As well known, miRNAs play an important role in various cellular activities by regulating gene expression of their targets. Recent studies have shown that the expression of miRNA is regulated by epigenetic modifications by DNA methylation or histone modification. MiRNA also can be the key factor to regulate the levels of DNA methylation or histone modification which affect the expression level of other molecules. All these factors (extracellular signals, miRNAs, transcription factor, targeted gene) are the members of the vast gene expression regulatory networks. In cancer cells, the epigenetic modifications of miRNAs have been reported. Those miRNAs acting as tumor suppressor often were silenced by frequent hypermethylation or histone deacetylation. Furthermore, it shows tumor specialty. When treated with demethylating agent 5-aza-deoxycytidine (5-Aza-CdR) and histone deacetylase (4-Phenylbutyrie acid, PBA), the expression of 5 % miRNAs in bladder carcinoma cell line T24 increased by 3 folder than that of untreated. MiR-34c acts as a suppressor in many tumors. It’s down-regulated and the target genes DCBLD2, FOXN3, IKZF1, NPTN PAFAH1B1, USP10, YY1, ARHGAP1, ARHGEF3, BCL11B, C16orf5, CNTNAP1, FOXN3, FUT8, IL6R, ITGB8, ITSN1, JAG1, MLL2, NDST1,NOTCH2, NPNT, PPFIA1, PTPRM, PVRL1, SERPINE1, VCL were up-regulated in NPC [18]. Single hyper methylation of CpG island in the promoter region of miR-34c gene repressed miR-34c expression by reducing DNA binding activities of Sp1 and promoted self-renewal and epithelial-mesenchymal transition of breast tumor-initiating cells [32]. Differential methylation of CpG islands neighboring the miR-34c promoter inhibited the expression of miR-34c in gastric cancer cell lines and in paclitaxel-resistant gastric cancer samples. MiR-34c was down-regulated and its target microtubule-associated protein tau (MAPT) protein expression was high. Over expression of miR-34c significantly down-regulated MAPT protein expression and increased the chemo sensitivity of paclitaxel-resistant gastric cancer cells [34]. Aberrant DNA methylation of miR-34c was correlated with a high probability of recurrence and associated with poor overall survival and disease-free survival in non-small cell lung cancer [35, 36]. MiR-449a was also found to be down-regulated in NPC [20]. MiR-449a can directly target HDAC1 in primary lung cancer and inhibit cell growth and anchorage-independent growth [37]. Trichostatin A (TSA) could strongly increase miR-449a levels in testicular cancer cell lines and miR-449a down-regulated the histone deacetylase Sirt1 [38]. These studies manifest that miR-34c and miR-449a were regulated by the epigenetic factors. According to our previous data, miR-29c, miR-34c, miR-449a were down-regulated in NPC. In this study, we treated the NPC cell line HNE-1 and CNE-2 by 5-AzadC for 96 h and then found that miR-34c and miR-449a increased. MiR-34c and miR-449a were associated with cell proliferation, apoptosis, anti-tumor drug resistance and serum biomarkers of recurrence in other cancers, this new miRNA-miRNA pathway may provide a new sight on the diagnosis, treatment and prognosis of NPC.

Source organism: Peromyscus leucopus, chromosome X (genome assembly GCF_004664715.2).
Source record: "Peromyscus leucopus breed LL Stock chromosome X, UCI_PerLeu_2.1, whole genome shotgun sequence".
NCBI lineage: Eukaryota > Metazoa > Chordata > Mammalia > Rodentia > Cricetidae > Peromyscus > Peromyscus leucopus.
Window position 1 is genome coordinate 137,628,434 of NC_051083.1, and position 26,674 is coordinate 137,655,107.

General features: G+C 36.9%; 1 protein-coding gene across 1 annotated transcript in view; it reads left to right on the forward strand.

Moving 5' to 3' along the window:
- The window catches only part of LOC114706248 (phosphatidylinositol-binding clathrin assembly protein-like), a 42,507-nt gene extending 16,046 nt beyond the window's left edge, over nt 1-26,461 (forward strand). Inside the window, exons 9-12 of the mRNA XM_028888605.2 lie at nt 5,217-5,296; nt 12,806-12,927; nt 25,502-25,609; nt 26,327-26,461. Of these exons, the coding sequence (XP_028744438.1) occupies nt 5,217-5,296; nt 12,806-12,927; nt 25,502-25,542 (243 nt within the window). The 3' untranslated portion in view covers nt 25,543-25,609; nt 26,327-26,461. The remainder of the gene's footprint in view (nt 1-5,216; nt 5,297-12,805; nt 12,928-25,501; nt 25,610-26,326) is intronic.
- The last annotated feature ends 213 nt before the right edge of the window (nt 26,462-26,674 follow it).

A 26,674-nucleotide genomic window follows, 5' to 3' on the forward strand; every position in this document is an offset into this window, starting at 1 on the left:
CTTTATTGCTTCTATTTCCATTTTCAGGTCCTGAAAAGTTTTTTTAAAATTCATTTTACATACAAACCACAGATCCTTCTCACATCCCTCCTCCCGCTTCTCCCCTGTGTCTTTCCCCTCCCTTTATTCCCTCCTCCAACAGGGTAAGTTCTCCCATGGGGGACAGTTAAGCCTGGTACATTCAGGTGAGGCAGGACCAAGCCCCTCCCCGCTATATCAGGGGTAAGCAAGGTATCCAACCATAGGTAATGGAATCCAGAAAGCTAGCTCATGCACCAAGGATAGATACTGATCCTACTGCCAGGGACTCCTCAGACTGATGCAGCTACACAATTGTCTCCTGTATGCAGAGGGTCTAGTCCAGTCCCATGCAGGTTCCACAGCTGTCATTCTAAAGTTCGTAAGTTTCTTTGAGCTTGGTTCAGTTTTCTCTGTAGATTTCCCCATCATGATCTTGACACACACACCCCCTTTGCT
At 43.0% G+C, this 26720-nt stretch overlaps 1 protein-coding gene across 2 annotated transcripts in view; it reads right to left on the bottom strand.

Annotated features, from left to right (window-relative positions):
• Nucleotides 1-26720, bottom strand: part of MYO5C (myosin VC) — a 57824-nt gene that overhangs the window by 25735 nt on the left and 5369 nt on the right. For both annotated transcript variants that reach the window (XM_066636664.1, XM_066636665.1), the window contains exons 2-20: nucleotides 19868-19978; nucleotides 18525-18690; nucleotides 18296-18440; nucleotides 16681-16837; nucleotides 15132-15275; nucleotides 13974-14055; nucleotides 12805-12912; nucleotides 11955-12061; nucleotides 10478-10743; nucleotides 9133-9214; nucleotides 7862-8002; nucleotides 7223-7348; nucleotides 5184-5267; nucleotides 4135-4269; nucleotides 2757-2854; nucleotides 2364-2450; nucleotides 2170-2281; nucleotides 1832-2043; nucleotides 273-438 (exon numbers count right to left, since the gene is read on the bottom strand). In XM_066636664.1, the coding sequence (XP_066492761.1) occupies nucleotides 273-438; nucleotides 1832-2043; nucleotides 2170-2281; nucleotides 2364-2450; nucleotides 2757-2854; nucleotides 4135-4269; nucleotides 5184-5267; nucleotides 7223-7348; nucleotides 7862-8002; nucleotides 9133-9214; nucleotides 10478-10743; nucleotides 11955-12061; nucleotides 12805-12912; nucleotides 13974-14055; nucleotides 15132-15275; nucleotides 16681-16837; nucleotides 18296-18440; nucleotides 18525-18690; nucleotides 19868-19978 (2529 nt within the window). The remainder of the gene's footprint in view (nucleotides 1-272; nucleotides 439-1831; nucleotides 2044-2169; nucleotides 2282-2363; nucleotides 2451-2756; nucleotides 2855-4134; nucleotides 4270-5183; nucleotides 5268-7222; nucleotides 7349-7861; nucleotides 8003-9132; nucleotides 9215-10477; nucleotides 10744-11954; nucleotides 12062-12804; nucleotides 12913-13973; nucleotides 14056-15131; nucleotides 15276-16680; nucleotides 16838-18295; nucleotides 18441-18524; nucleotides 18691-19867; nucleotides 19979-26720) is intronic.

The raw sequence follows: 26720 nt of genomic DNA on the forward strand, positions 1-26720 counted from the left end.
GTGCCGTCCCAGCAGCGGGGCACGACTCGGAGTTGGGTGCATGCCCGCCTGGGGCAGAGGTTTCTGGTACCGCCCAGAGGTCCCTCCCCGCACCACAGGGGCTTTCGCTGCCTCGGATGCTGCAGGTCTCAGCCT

Conclusions

In a summary, we found that miR-29c was further confirmed to be down-regulated in NPC cell lines HNE-1, CNE2, C666-1 and tissues, and firstly reported that restoration of miR-29c increases the expression miR-34c and miR-449a which were regulated by DNA methytranferases through epigenetic factors. Our experiments verified that DNMT-3a and -3b are the targets of miR-29c. As epigenetic regulation is reversible, the effects can be available through specific drugs such as DNMT inhibitors (5-Aza-CdR) with or without HDAC inhibitor (TSA). Another kind of strategy, oligonucleotides (synthetic miRNA oligonucleotides) can be used directly in vivo to correct the disorders in miRNA expression levels, which is expected as a new therapeutic tool for the nasopharyngeal carcinoma patients.

Declarations

Acknowledgements

This work was supported by Natural Science Foundation of China(81572577, 81372366, 81000882, 81472773), Program for New Century Excellent Talents in University (NCET-12-0544), overseas, Hong Kong & Macao Scholars Collaborated Researching Fund of National Natural Science Foundation of China (81428018), 111 project(111-2-12), national 863 plan (2012AA02A206), the Fundamental Research Funds for the Central Universities (2013JSJJ046), The Hunan Province Natural Science Foundation of China(10JJ7003), the Open-End Fund for the Valuable and Precision Instruments of Central South University, and Innovation project for postgraduate of Central South University(2015zzts278).

Open AccessThis article is distributed under the terms of the Creative Commons Attribution 4.0 International License (http://creativecommons.org/licenses/by/4.0/), which permits unrestricted use, distribution, and reproduction in any medium, provided you give appropriate credit to the original author(s) and the source, provide a link to the Creative Commons license, and indicate if changes were made. The Creative Commons Public Domain Dedication waiver (http://creativecommons.org/publicdomain/zero/1.0/) applies to the data made available in this article, unless otherwise stated.

Authors’ Affiliations

(1)
Hunan Provincial Tumor Hospital and the Affiliated Tumor Hospital of Xiangya School of Medicine, Central South University, Changsha, China
(2)
Cancer Research Institute, School of Basic Medical Science, Central South University, Changsha, China
(3)
Department of Pathology, Second Xiangya Hospital, Central South University, Changsha, China
(4)
Guandong Provincial Yuebei People’s Hospital, Shaoguan, China
(5)
Orthopedic Biomedical Materials Institute, Central South University, Changsha, China